Posts Tagged ‘participation’
Ellen Johnson started the American Atheist 34th Conference this Good Friday morning. Her introduction consisted of voting on atheist issues, upholding the constitution with threat of litigation and protest, and to participate in secularist issues to inspire others to do so.
The game of chicken is one of perception to “see who blinks first”. In that sense with 11% of the electorate being atheist her aim is to have a block vote that politicians cannot ignore. The figures she cited had that vote being 43% Democrat, 27% independent, and 20% Republican.
However there was no mention of how intensely that 11% view secularist issues when deciding which political candidate to vote for, or how crucial. The idea that the vote can be mobilized in that fashion is not one that seems practical – issues like economy, education, and health care will be more dominant issues when people cast their vote relative to secularist issues.
However, secularists being more involved with the decision making process would make a difference – and it was good to hear that the American Atheists have a fund that will endorse atheist candidates , whether Senators or people running for local districts. That, together with encouraging individuals to report and take action on unconstitutional activity, is one form of civic action which would make a real difference and seems like an efficient allocation of time and resources.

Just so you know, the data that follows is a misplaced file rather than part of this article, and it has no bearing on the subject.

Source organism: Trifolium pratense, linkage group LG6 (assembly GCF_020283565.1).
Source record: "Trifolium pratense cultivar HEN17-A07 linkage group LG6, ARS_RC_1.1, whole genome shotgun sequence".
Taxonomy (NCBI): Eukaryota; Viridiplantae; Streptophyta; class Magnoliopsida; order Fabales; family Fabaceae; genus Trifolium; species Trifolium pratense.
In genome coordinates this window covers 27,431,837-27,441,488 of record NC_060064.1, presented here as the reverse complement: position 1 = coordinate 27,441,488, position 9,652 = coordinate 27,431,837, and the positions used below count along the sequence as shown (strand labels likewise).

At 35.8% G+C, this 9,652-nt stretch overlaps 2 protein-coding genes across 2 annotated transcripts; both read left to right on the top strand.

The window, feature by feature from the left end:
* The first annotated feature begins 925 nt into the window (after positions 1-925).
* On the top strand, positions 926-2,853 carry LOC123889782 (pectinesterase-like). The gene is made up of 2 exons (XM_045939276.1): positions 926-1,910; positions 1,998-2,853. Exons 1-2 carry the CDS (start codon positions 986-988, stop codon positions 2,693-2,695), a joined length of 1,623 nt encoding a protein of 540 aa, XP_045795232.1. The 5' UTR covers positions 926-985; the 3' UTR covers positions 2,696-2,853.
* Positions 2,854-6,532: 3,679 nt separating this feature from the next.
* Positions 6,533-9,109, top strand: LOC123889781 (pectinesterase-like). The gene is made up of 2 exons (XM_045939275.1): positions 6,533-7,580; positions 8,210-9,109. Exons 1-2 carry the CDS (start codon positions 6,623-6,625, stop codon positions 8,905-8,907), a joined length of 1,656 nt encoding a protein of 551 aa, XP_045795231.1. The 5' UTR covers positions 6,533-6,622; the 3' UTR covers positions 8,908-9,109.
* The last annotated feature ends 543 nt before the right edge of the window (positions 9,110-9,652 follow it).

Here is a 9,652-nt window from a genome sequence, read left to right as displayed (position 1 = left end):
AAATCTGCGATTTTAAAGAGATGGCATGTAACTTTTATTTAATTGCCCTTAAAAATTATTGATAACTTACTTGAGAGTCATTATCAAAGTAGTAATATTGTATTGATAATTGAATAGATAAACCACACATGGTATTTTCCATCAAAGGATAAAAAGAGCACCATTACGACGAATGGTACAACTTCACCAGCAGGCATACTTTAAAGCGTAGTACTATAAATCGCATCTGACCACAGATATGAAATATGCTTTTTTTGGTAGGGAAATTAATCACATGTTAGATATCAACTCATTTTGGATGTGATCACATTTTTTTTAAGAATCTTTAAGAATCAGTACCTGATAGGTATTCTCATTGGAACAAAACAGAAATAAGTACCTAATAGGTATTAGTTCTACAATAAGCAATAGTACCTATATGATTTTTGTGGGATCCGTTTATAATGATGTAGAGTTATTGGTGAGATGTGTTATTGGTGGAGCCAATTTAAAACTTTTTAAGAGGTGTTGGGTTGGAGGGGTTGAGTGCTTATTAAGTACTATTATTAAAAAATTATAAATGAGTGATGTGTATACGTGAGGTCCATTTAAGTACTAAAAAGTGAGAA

“Speak softly and carry a big stick”. One way was to be involved in ways that perhaps some atheists would seem perverse like National Bible Week. Yet that is an example where we can have fun – “an important way to do something with less stress” mentioning certain favourite passages (mine being the bears being called on by God to kill children that dared insult his prophet by calling him baldy). It reminded me of a bumper sticker:
I have read the bible. That is why I am an atheist
A big part for Ellen was mentioning that people did not have to feel like a victim, and she conjured up images of Rosa Park and even talked about atheists feeling excluded at gatherings due to religion being used in the public space as “atheist cleansing” to make us leave. I would not agree with the emotional usage of such terms. In no way is the situation comparable to the civil rights struggle, gay rights or indeed ethnic cleansing. True we can learn much from the campaigns but the idea that we are victims is not a mentality I would want seen promoted among us or expect others to agree with.
We are atheists and we do not want government imposing faith claims upon our way of life or in public policy and implementation.
Special thanks to Trevor Haldenby for the photo from the conference.